Offline jacqmans

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Re: NASA - Hubble Space Telescope updates
« Reply #14 on: 10/19/2008 05:14 am »
Hubble Status Report #4                                                  October 17, 2008

On Wednesday, October 14, engineers at NASA’s Goddard Space Flight Center reconfigured six components of the Hubble Data Management System and five components in the Science Instrument Command and Data Handling (SIC &DH) system to use their redundant (or B) sides. This was done to work around a failure that occurred on September 27 in the Side A Science Data Formatter in the SIC&DH and resulted in the cessation of all science observations except for astrometry with the Fine Guidance Sensors. 

The reconfiguration proceeded nominally and Hubble resumed the science timeline at Noon ET on Thursday, October 16. The first activities out of that on-board science timeline were the commanding of the science instruments from their safe to operate modes. This occurred nominally for Wide Field Planetary Camera 2 and the Near Infrared Camera and Multi Object Spectrometer.  However, an anomaly occurred during the last steps of the commanding to the Advanced Camera for Surveys. At 1:40 pm, when the low voltage power supply to the ACS Solar Blind Channel was commanded on, software running in a microprocessor in ACS detected an incorrect voltage level in the Solar Blind Channel and suspended ACS. Then at 5:14 pm, the Hubble spacecraft computer sensed the loss of a "keep alive" signal from the NASA Standard Spacecraft Computer in the SIC&DH and correctly responded by safing the NSSC-I and the science instruments. It is not yet known if these two events were related.

The investigation into both anomalies is underway. All data has been collected and is being analyzed. The science instruments will remain in safe mode until the NSSC-I issue is resolved. All other subsystems on the spacecraft are performing nominally and astrometry observations continue.

Jacques :-)

Offline rdale

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Re: NASA - Hubble Space Telescope updates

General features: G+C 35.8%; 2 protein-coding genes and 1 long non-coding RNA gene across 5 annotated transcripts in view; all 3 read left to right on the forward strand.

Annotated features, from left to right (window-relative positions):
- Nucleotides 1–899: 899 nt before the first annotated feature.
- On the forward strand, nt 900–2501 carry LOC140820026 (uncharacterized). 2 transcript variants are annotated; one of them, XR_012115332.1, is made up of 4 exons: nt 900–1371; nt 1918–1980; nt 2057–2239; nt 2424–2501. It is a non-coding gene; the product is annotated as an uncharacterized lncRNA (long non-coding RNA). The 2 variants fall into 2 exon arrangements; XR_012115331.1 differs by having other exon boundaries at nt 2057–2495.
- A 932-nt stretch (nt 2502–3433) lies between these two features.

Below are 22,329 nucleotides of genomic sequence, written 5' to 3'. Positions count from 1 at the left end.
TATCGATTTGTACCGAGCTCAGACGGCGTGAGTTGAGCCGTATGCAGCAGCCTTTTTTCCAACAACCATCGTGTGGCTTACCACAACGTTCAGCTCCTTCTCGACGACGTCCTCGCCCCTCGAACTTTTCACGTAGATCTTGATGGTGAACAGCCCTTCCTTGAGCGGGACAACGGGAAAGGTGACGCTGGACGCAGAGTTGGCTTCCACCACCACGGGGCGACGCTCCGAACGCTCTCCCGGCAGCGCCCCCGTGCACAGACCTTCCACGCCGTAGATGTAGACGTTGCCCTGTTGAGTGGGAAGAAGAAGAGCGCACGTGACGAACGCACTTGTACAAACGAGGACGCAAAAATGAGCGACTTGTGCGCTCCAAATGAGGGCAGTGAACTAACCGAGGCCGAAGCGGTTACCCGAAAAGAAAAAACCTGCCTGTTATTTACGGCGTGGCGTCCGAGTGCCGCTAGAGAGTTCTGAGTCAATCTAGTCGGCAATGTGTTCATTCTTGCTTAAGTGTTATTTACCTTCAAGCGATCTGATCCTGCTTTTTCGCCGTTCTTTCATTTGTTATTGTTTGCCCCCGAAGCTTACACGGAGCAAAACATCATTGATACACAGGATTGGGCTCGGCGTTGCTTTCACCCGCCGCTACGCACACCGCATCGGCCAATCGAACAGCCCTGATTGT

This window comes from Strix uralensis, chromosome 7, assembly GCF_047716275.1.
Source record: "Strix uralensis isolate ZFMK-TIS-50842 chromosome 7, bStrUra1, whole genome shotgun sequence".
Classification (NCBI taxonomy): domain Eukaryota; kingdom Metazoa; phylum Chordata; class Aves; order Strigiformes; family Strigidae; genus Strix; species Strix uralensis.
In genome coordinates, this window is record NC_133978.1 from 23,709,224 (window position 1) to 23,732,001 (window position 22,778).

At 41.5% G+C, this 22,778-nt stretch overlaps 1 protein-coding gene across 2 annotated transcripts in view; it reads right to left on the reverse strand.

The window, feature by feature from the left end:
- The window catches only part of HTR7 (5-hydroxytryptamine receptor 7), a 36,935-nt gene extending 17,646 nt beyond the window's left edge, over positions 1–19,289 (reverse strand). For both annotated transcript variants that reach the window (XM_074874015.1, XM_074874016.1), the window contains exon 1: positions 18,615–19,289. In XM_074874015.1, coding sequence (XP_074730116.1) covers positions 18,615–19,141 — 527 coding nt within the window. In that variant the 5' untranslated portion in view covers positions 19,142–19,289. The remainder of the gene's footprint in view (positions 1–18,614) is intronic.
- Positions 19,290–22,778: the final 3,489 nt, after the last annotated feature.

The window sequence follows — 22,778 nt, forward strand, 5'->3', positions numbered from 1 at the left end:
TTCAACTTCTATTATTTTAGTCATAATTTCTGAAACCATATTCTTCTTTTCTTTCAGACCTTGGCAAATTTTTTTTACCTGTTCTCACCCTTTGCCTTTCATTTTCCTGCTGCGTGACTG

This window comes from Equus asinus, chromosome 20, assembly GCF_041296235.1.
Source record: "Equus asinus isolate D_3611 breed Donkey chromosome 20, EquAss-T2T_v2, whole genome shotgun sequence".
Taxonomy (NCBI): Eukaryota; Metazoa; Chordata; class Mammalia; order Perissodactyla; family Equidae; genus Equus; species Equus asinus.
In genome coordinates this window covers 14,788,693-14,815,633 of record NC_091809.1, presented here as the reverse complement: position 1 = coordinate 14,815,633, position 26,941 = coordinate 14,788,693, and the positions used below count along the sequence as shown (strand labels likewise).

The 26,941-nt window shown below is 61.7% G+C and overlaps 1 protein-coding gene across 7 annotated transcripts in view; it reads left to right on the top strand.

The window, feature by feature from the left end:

« Reply #15 on: 10/21/2008 10:46 pm »
Hubble Status Report #5
Oct. 21, 2008

On Monday, October 20, engineers at NASA’s Goddard Space Flight Center met to discuss their next steps toward resolving two anomalies which caused the B-side of the Science Instrument Control and Data Handling System (SI C&DH-B) and the Advanced Camera for Surveys (ACS) Solar Blind Channel (SBC) to return to a ‘safe hold’ status on October 16. Following that meeting, an Independent Review Team (IRT) chaired by the Director of the Wallops Flight Facility also met. The near-term focus of the HST Program’s efforts and the IRT’s efforts will be to assess the risks of activities needed to resume making observations with HST’s three functioning science instruments prior to Servicing Mission 4. The next meeting of the full IRT will occur on October 22.

Offline rdale

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Re: NASA - Hubble Space Telescope updates
« Reply #16 on: 10/22/2008 09:09 pm »
Next Hubble Telescope Media Teleconference Thursday, Oct. 23
 
 
WASHINGTON -- NASA will provide an update to reporters on the current efforts to restore Hubble Space Telescope science observations during a media teleconference on Thursday, Oct. 23, at 2 p.m. EDT.

The briefing participants are:
- Jon Morse, director of the Astrophysics Division in the Science Mission Directorate at NASA Headquarters in Washington
- Art Whipple, manager of the Hubble Systems Management Office at NASA's Goddard Space Flight Center in Greenbelt, Md.

To participate in the conference, reporters in the U.S. should call 1-888-469-0494 and use the pass code "Hubble." International reporters should call 1-415-228-3905.

A recorded replay of the teleconference will be available approximately one hour after the conclusion of the call by dialing 1-888-566-0499. International callers can hear the replay by calling 1-203-369-3057.

Audio of the teleconference will be streamed live at: